gate, because here their kings were used to lay down their
crowns, before they proceeded further into the church : which
is observed by Leo Grammaticus, in the Life of Michael S5, the
Emperor, where he notes it as an insolent and indecent thing
in him, “ that when he came to the royal gates he did not lay
aside his crown, as kings were used to do.' Some festivals
them were,
for like


called crown-days,

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ritualibus libris, et aliquot inferioris Μέχρι δε των βασιλικών πυ-
etatis scriptoribus, quos laudat idem λών ελθών ο βασιλείς ουκ απέθετο
Allatius in Dissertat. de Recentio- το στέφος, καθώς έθος εστί τοις βα-
rum Graecorumn Templis, p. ΙΙΟ. et σιλεύσι αλλά μετ' αυτού εισήλθεν

μέχρι των αγίων θυρών, κ. τ.λ.
85 Chronograph. (p. 466 b. 11.)

a year.

coprai OCOOTETTai, dies coronati, because the Emperors were used to go in their regalia to the great church of Sancta Sophia, on those days, which were twelve particular days in

So that, as these days, so those gates of the temple might have their denomination from some particular ceremony used by the imperial powers at their entrance by them. But I take the other reason to be more probable, and had scarce mentioned this, had it not been to explain a custom or two, which fall in our way upon the mention of it. 2. This part of the church seems to have been usually The nave of

the church a square building, in the middle, between the sanctuary and

usually a the narthex; as we find it described in a letter of Theodosius square

building, and Valentinian, at the end of the Council of Ephesus 56, and called by inserted also in the Theodosian Code 87, where, speaking of some the

oratory of churches as places of refuge, they divide them into these three laymen. parts :-1st, The Avolastýpuov, the altar-part or sanctuary; 2d, The eủktńPLOv toŮ daoû tetpáywvov, the four-squared oratory of the people; and, 3d, The remaining part from that to the outer doors of the church. Now as this last is a plain description of the narthex forementioned, though it be not called by that name, so is the second a description of the nave or middle of the church, called the people's oratory, because the people chiefly filled this place, having their different stations or apartments in it, according to the difference of age, or sex, or quality, or state and condition ; which distinctions were anciently observed in some, though, perhaps, not in all churches. 3. For here, first of all, at the very entrance of the royal In the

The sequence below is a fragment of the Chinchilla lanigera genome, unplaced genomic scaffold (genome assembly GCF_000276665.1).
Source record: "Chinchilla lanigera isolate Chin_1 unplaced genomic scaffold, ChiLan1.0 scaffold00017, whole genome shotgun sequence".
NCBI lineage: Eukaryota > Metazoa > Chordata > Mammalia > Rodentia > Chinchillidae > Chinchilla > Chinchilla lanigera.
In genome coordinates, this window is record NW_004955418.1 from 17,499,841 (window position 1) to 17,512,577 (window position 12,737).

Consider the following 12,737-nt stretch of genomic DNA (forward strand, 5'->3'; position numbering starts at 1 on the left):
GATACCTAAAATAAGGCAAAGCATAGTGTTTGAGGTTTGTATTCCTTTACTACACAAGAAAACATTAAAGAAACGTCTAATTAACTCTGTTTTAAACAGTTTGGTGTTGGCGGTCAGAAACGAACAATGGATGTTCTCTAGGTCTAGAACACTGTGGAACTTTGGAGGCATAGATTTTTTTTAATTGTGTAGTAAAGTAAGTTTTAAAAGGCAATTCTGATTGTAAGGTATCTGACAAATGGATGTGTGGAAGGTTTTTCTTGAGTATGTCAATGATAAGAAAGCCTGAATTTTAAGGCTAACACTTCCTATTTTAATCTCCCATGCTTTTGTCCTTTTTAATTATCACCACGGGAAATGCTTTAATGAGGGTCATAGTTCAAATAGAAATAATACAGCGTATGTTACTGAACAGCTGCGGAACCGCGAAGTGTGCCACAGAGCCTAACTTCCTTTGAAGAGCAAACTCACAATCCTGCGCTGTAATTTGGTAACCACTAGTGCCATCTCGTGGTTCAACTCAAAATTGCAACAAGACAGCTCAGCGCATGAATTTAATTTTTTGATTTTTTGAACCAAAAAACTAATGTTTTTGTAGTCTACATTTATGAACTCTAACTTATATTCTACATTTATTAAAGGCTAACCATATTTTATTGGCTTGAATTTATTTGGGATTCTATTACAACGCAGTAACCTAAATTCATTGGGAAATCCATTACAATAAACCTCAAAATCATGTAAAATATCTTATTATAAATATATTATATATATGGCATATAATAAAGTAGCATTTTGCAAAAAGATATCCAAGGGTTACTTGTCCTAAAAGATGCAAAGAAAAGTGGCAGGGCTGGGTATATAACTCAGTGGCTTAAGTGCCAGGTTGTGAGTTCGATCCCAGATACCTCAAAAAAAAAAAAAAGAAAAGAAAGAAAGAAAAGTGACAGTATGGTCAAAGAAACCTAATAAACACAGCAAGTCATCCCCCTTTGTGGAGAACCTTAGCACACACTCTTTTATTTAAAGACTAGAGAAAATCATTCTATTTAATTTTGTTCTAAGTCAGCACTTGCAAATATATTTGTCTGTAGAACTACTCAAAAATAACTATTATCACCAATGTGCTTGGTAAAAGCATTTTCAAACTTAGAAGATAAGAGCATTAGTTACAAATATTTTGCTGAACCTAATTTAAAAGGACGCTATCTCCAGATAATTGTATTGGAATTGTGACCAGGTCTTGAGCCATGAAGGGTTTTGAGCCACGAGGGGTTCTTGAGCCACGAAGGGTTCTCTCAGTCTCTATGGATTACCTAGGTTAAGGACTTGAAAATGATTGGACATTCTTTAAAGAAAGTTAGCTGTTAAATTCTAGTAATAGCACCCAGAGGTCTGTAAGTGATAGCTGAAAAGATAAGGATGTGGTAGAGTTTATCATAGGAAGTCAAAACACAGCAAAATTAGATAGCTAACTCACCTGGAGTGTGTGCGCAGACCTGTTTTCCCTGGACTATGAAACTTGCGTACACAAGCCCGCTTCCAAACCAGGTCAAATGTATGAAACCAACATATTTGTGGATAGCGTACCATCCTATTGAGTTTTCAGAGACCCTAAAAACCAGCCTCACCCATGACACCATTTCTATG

lowest part gates, in the lowest station of this part, behind the ambo, stood the ÚTOTÍTTOUTES, or substrati, the penitents of the third stood the

substrati, order, so called from the custom of prostrating themselves

or penitents before the bishop or priest, as soon as the sermon was ended, of the third to receive his benediction, with imposition of hands, and be

of which


86 Ad calc. C. Ephes. (t. 3. p. τελευταίων θυρών της εκκλησίας, ών 1235 c.) Επί γάρ των ημετέρων και- τοίς εύξασθαι προηρημένους πρώτον ρων ου μόνον τα θεία θυσιαστήρια, επιβαίνειν συμβαίνει, ελέου βωμόν τοις και το ευκτήριον του λαού το τετρά- προσφεύγουσιν είναι προστάττομεν. γωνον τοίχων περιβολή τειχιζόμενον, 87 L. 9. tit. 45. De his qui ad els dopal elav aurteleiv Tây tpoopev- Ecclesiam confugiunt, leg. 4. p. 366. γόντων θεσπίζομεν, αλλ' εί τι και (t. 3. p. 363.) Pateant summi Dei περαίτερον τούτου τυγχάνει, άχρι των templa petentibus, &c.



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made partakers of those prayers, which the congregation particularly offered to God for them; after which, they were obliged immediately to depart, before the communion-service. This sort of penitents are mentioned in the Council of Nice 88, though no particular place is assigned them ; but we may collect from Tertullian and Sozomen, that their station was in this part of the church. For Tertullian 89, speaking of the Roman discipline, says, “ Pope Zephyrin brought penitents into the church, in sackcloth and ashes, and prostrated them in the midst before the widows and presbyters, to implore their commiseration and excite their tears.' This must be a different station of penitents from those called mourners, for their station, as we have seen before, was without the church-doors, but these before the widows and presbyters, in the middle of the church. And so Sozomen 90 plainly represents it, when he says, “the bishop fell prostrate with them, and all the congregation wept with tears, and then the bishop rising up, made the proper prayers for them and dismissed them.' These were exercises to be performed in the church, and not at the church-door ; and therefore this order of penitents are not without reason placed by all expositors within the royal gates, behind the ambo of the church.